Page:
While it is true that the potato is a ‘demonized’ food due to its low nutritional density and its leading role as snack unhealthy on fast food menus, the reality is that redeeming virtues can still be found in this ancient food, as long as it is consumed in the proper way.
In fact, as a new study published in the journal suggests Nutrients, the potato cooked should not only not be avoided, but would be a necessary and essential food to help fight hypertension, one of the most prevalent diseases in Spain that is usually managed with medication for life.
The secret, according to the researchers, would be in potassium: increase this mineral in the diet through certain foods – including baked or boiled potatoes– or taken as a supplement, it could reduce both blood pressure and the risk associated with other cardiovascular diseases.
As Connie Weaver, PhD and lead researcher on the study, comments, reducing sodium intake in the diet is now widely recommended to reduce blood pressure and cardiovascular risk. But this would only involve half of the equation.
The potassium, meanwhile, plays a role as important or even more than sodium in the diet. And potato flour would be the best option in this regard, even beating isolated potassium supplements.
Currently the evidence is limited regarding the protective role of potassium within a diet against hypertension, and this study would be one of the first to analyze the role of potassium as the main variable.
To demonstrate this importance, the researchers conducted a clinical trial with 30 men and women with ranges of prehypertension and hypertension for 16 weeks. They were divided into 4 groups:
– Control diet, which included 2300 mg of potassium per day (a typical intake, considered “low”).
– Control diet with a supplement of 1000 mg of dietary potassium (in the form of potatoes baked, boiled, or pan-heated with no added fat).
– Control diet with a supplement of 1000 mg of dietary potassium (in the form of baked potato chips).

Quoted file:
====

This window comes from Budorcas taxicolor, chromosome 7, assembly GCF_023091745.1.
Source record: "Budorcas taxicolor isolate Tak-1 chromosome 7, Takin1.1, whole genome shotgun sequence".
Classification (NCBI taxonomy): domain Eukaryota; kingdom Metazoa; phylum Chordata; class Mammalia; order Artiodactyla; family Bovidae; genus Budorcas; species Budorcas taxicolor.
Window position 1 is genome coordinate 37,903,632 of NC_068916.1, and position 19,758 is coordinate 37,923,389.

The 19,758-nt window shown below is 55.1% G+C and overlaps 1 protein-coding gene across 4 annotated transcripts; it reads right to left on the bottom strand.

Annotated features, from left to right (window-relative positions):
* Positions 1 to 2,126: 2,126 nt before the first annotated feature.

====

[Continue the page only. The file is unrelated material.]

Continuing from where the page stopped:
– Diet control a supplement of 1000 mg of pharmacological potassium, in the form of potassium gluconate.
Potatoes account for up to 20% of the plant-based food intake in the typical American diet, and a medium potato satisfies up to the 10% of the daily needs for potassium of an average adult. The problem is that some forms of cooking, such as French fries, introduce unhealthy compounds that negate these benefits.
In this case, each diet was tailored to the specific caloric needs of the participants, keeping the other nutrients constant. Likewise, their blood pressure was measured at multiple visits in each phase, and the same participants collected daily urine and stool samples to assess the excretion and retention of potassium and sodium.
According to their results, the consumption of baked or boiled potatoes had the most benefit as far as sodium retention reduction is concerned, even more than the artificial potassium supplement, achieving in turn a greater reduction in systolic blood pressure (or “high pressure”).
In addition, regarding the consumption of baked potato chips, no adverse effect on blood pressure or blood vessel function was observed. However, a protective effect was not seen either, as was the case with cooked potatoes. The effect was null with respect to blood pressure.
Finally, although the study stands out for great control over diet and being randomized, with a crossover design and good compliance, the authors also highlight some limitations: a small sample size, low retention in study participation, and a short duration of the study.